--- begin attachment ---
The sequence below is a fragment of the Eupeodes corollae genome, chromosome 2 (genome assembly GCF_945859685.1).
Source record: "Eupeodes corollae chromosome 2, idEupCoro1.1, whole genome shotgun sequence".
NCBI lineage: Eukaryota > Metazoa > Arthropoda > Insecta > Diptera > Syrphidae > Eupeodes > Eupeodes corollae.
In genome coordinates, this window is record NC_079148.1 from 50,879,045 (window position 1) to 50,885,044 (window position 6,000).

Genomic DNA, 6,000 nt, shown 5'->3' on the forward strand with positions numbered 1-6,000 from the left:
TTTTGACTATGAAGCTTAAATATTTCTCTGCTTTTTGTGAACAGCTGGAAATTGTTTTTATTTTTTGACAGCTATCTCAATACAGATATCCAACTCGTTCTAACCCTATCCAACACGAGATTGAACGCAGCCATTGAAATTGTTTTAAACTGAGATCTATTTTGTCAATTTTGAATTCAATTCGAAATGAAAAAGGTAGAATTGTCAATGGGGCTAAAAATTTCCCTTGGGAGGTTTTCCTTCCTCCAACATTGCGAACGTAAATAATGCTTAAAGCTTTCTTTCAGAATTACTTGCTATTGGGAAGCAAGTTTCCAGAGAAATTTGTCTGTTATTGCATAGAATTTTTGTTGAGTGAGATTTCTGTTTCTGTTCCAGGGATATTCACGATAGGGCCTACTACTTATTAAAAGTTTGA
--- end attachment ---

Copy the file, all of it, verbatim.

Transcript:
The sequence below is a fragment of the Eupeodes corollae genome, chromosome 2 (genome assembly GCF_945859685.1).
Source record: "Eupeodes corollae chromosome 2, idEupCoro1.1, whole genome shotgun sequence".
NCBI lineage: Eukaryota > Metazoa > Arthropoda > Insecta > Diptera > Syrphidae > Eupeodes > Eupeodes corollae.
In genome coordinates, this window is record NC_079148.1 from 50,879,045 (window position 1) to 50,885,044 (window position 6,000).

Genomic DNA, 6,000 nt, shown 5'->3' on the forward strand with positions numbered 1-6,000 from the left:
TTTTGACTATGAAGCTTAAATATTTCTCTGCTTTTTGTGAACAGCTGGAAATTGTTTTTATTTTTTGACAGCTATCTCAATACAGATATCCAACTCGTTCTAACCCTATCCAACACGAGATTGAACGCAGCCATTGAAATTGTTTTAAACTGAGATCTATTTTGTCAATTTTGAATTCAATTCGAAATGAAAAAGGTAGAATTGTCAATGGGGCTAAAAATTTCCCTTGGGAGGTTTTCCTTCCTCCAACATTGCGAACGTAAATAATGCTTAAAGCTTTCTTTCAGAATTACTTGCTATTGGGAAGCAAGTTTCCAGAGAAATTTGTCTGTTATTGCATAGAATTTTTGTTGAGTGAGATTTCTGTTTCTGTTCCAGGGATATTCACGATAGGGCCTACTACTTATTAAAAGTTTGA